There are growing concerns among Donegal GAA officials that the county’s club fixture programme is going to come under scrutiny in 2014.
The belief is that last September’s decision by the Donegal clubs not to play the 2014 senior and intermediate championships until Donegal exit the All-Ireland series is going to come under particular consideration, when the fixture schedule goes before the Ulster Council for ratification.
Other counties too, such as Tyrone and Clare, may also find their fixture schedules coming under the spotlight. Tyrone did not play any senior championship football until after their All-Ireland semi-final defeat by Mayo last September.
Likewise, Clare officials were left with a major headache to get their hurling championship played following their run to All-Ireland hurling glory.
The Clare senior club hurling championship was not played until after the Banner County’s All-Ireland final replay win over Cork. Many other counties have run into problems with playing their premier championship.
Donegal’s fears that the county is going to be singled out comes on the back of the stinging criticism their decision received in recent months from the Football Review Committee chairman, Eugene McGee.
The Ulster Council are the governing body for all club fixtures in all the counties in the province following a rule passed at Congress a number of years ago.
One official, who did not wish to be speak publicly on the matter, did state that he had it from a good authority that all four provincial bodies had received a directive from Croke Park to deal with counties that do not provide a structured and regular programme of games for club players.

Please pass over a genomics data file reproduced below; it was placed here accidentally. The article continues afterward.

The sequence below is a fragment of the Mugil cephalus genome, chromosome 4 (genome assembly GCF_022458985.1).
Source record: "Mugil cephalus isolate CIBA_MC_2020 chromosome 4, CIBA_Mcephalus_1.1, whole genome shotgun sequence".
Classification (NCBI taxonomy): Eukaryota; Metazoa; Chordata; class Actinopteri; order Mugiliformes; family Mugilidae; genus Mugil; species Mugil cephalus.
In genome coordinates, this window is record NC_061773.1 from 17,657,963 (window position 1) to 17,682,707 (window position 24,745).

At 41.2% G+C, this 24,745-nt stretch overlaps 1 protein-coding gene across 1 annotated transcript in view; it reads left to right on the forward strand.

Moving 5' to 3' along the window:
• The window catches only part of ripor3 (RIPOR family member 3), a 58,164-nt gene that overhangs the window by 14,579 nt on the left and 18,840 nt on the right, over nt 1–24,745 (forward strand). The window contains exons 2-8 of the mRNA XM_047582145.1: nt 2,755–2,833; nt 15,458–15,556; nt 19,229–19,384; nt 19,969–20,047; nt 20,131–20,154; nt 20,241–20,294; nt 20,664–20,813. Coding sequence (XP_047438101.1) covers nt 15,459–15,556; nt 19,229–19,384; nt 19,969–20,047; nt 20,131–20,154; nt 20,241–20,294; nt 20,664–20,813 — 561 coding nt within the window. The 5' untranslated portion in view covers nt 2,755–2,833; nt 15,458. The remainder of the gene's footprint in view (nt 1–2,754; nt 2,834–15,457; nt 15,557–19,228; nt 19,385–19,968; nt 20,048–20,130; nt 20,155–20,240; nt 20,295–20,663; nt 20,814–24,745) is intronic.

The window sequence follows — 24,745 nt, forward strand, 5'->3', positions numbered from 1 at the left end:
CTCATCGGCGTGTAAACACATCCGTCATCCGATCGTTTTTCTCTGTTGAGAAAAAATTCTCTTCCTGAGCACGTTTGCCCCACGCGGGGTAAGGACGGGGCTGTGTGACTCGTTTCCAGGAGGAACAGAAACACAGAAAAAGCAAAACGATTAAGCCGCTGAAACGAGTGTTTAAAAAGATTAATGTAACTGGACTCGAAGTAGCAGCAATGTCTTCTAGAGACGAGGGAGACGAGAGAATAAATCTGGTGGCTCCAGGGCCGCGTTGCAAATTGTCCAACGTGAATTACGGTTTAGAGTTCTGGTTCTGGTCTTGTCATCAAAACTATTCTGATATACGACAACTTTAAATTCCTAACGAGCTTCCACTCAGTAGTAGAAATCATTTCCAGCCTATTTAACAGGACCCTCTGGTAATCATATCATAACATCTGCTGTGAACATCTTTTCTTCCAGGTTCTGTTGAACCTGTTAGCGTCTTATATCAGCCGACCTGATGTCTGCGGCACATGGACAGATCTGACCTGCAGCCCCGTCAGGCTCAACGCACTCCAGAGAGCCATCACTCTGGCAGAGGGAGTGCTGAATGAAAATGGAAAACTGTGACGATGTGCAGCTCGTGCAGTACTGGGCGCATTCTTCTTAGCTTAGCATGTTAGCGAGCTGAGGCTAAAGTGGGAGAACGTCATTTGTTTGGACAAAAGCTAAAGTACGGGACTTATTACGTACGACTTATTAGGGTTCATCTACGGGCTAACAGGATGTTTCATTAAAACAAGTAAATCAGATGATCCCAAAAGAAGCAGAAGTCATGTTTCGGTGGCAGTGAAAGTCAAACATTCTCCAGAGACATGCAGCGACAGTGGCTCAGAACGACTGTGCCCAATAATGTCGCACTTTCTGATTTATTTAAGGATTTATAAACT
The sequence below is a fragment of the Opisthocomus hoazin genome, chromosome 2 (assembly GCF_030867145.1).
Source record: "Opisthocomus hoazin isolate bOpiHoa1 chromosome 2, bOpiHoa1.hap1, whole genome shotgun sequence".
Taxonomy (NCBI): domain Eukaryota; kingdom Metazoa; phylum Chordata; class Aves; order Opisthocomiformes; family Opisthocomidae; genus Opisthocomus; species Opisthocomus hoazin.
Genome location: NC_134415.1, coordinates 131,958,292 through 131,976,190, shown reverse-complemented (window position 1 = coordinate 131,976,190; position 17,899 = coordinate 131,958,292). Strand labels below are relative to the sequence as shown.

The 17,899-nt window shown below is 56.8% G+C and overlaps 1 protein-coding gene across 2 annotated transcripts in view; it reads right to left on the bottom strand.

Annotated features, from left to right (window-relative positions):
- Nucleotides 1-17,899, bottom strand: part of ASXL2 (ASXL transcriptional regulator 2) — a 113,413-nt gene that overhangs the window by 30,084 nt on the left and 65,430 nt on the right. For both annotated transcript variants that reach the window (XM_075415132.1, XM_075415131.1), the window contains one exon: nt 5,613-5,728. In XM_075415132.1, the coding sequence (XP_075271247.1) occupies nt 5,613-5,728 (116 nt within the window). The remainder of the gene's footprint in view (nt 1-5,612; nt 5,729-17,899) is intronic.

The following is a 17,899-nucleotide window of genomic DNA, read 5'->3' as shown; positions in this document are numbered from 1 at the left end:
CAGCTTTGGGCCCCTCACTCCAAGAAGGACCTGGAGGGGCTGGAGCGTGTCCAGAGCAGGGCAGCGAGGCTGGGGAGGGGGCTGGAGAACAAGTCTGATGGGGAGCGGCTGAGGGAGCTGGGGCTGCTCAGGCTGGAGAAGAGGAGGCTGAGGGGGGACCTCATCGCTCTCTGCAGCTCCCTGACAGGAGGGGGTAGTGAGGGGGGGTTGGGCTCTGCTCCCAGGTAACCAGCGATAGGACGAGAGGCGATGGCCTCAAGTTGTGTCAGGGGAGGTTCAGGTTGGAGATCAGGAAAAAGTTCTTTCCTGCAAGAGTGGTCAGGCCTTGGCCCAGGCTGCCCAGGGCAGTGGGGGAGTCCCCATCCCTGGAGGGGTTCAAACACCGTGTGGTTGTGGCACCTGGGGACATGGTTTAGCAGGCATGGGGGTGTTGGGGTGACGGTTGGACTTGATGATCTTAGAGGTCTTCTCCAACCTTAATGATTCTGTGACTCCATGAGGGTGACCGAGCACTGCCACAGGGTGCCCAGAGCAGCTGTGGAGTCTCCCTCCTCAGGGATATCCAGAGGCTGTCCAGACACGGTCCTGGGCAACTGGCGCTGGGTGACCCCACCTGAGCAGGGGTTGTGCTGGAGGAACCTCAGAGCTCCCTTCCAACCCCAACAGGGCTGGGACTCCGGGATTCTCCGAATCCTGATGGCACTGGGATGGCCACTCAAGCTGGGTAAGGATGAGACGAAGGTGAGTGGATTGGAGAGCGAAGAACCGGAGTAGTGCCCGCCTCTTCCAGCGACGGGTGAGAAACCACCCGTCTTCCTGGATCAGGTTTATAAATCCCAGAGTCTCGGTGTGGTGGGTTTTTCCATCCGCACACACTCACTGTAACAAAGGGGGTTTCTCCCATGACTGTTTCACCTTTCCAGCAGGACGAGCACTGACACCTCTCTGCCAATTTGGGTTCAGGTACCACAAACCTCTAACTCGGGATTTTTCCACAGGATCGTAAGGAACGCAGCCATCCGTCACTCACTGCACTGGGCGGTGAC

Under existing rules, each county is obliged to submit their full adult fixture programme for leagues and championships by the end of March each year. This is a practice that has been in place for a number of years.
The provincial body has the right to either accept or reject the proposed schedule. And if they reject it they can impose a number of sanctions right up to not allowing a county play in the senior championship.
Up to now, the Ulster Council and the other provincial bodies have, on an annual basis, more or less rubber stamped the fixtures schedules of their respective counties. However, in light of the Football Review Committee’s criticism and the growing unrest among club players right around the country, the provincial bodies may be willing to bare their teeth on the matter for the first time.
There is even annoyance among some officials that Donegal are being singled out unfairly and that a number of other counties have taken similar decisions.
The Donegal Competitions’ Control Committee are currently drawing up the 2014 club fixture schedule and despite a lot of criticism of last September’s decision by the clubs, they are tied to that.
However, there is a body of opinion that the CCC may have to go back to Donegal manager Jim McGuinness and take another look at the fixture schedule.
The CCC are due to bring their fixture schedule for 2014 to the February County Committee meeting for approval.
Meanwhile, there will be a proposal before next Monday night’s County Committee meeting that the press be allowed back to cover monthly meetings of the Association. The chairman, secretary and PRO met members of the press on Sunday last after the controversy which arose when the press declined an invitation to attend the recent County Convention.